Heat Source?

If you are impatient like me, you want your paint to dry quickly and you may be able to use a heat gun or blow dryer on a low setting to expedite the process.  Take care not to leave the heat on a spot too long and burn your painting! 

You can also use a heat gun or blow dryer to make cool designs.  Use the breeze to push the paint toward the area you want to fill.  Keep in mind it is almost impossible to do exactly what you want with this medium.   But you can have fun trying.

Stir Sticks

You need something to stir the pouring medium and acrylics together.  The solution needs to be thoroughly mixed.  You do not want to pour your paint and see streaks of just pouring medium.  It may ruin the effect you are going for. 

I keep a box of wooden popsicle sticks on hand for craft projects.  They are disposable and cheap.  You can use paint sticks, plastic spoons or coffee straws, whatever you have on hand.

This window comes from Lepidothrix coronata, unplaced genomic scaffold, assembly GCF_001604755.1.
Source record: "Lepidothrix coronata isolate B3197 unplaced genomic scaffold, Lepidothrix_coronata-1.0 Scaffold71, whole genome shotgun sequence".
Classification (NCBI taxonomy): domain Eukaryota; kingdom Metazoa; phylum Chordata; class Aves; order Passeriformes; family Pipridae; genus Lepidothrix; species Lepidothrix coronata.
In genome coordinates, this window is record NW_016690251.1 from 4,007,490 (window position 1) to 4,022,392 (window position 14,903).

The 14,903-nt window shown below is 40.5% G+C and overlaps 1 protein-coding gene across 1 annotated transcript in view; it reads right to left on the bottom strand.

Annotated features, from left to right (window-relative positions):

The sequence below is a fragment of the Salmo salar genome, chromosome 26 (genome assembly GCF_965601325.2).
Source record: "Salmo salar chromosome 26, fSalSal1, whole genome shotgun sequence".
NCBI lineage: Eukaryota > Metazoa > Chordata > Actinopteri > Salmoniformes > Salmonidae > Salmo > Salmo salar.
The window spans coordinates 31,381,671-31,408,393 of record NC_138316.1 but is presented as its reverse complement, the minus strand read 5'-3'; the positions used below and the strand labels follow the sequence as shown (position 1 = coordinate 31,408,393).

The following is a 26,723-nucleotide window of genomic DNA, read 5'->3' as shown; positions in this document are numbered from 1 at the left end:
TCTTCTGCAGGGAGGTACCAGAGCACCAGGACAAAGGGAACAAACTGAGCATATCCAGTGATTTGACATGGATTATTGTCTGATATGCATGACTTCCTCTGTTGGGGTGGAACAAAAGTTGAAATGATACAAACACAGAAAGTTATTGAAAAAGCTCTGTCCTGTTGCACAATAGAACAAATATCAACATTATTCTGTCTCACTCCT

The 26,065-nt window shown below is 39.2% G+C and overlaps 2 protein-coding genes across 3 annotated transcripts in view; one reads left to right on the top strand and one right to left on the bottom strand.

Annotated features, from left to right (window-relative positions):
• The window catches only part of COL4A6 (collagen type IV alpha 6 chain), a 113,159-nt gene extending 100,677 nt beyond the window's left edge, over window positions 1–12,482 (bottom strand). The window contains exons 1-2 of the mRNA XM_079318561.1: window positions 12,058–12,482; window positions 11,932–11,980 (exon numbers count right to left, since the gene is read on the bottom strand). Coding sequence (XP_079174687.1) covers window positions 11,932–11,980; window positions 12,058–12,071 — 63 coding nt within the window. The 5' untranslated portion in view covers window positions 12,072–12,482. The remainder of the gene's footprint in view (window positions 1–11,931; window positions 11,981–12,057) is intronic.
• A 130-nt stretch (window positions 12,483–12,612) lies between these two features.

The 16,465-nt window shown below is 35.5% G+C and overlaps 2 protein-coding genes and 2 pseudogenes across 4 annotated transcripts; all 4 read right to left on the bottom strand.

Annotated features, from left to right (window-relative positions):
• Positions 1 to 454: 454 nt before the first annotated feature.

All the Canvases

If you are starting out, you may be tempted to just buy one canvas.  Warning, it is easy to get creative and want to keep exploring with this medium.  My recommendations are to buy at least 4 smaller canvases, instead of one big one.  That way you can experiment to your heart's content.  You can finish one and let it dry while you try another technique.  In the end, you may not like them all the same, but you will have a favorite! 

The Paint Colors

I suggest starting out with just four colors plus your base color. It is easy to get carried away with colors. The more colors you use the more chance to get the colors to look like mud or mix to a nasty brown color. 

When combining colors in a cup, don’t over mix!  Just twirl to get a few ripples in your paint or don’t mix at all, the paint will do its magic on the canvas when you move it.